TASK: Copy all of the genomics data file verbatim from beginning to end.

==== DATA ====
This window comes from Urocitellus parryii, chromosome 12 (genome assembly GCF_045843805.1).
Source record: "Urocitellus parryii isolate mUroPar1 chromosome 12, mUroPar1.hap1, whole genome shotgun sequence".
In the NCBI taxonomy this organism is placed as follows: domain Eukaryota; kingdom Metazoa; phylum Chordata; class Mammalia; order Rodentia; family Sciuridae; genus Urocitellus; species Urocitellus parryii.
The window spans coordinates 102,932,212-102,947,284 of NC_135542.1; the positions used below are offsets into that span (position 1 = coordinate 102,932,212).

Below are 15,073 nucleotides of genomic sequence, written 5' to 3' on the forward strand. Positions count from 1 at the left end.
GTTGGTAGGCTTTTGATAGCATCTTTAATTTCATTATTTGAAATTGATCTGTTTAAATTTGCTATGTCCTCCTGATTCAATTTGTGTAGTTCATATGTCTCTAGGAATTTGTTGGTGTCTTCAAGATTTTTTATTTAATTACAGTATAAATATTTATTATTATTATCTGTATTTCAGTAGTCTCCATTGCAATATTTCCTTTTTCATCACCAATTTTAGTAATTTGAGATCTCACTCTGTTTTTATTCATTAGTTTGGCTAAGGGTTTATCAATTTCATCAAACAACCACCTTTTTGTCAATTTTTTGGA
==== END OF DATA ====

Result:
This window comes from Urocitellus parryii, chromosome 12 (genome assembly GCF_045843805.1).
Source record: "Urocitellus parryii isolate mUroPar1 chromosome 12, mUroPar1.hap1, whole genome shotgun sequence".
In the NCBI taxonomy this organism is placed as follows: domain Eukaryota; kingdom Metazoa; phylum Chordata; class Mammalia; order Rodentia; family Sciuridae; genus Urocitellus; species Urocitellus parryii.
The window spans coordinates 102,932,212-102,947,284 of NC_135542.1; the positions used below are offsets into that span (position 1 = coordinate 102,932,212).

Below are 15,073 nucleotides of genomic sequence, written 5' to 3' on the forward strand. Positions count from 1 at the left end.
GTTGGTAGGCTTTTGATAGCATCTTTAATTTCATTATTTGAAATTGATCTGTTTAAATTTGCTATGTCCTCCTGATTCAATTTGTGTAGTTCATATGTCTCTAGGAATTTGTTGGTGTCTTCAAGATTTTTTATTTAATTACAGTATAAATATTTATTATTATTATCTGTATTTCAGTAGTCTCCATTGCAATATTTCCTTTTTCATCACCAATTTTAGTAATTTGAGATCTCACTCTGTTTTTATTCATTAGTTTGGCTAAGGGTTTATCAATTTCATCAAACAACCACCTTTTTGTCAATTTTTTGGA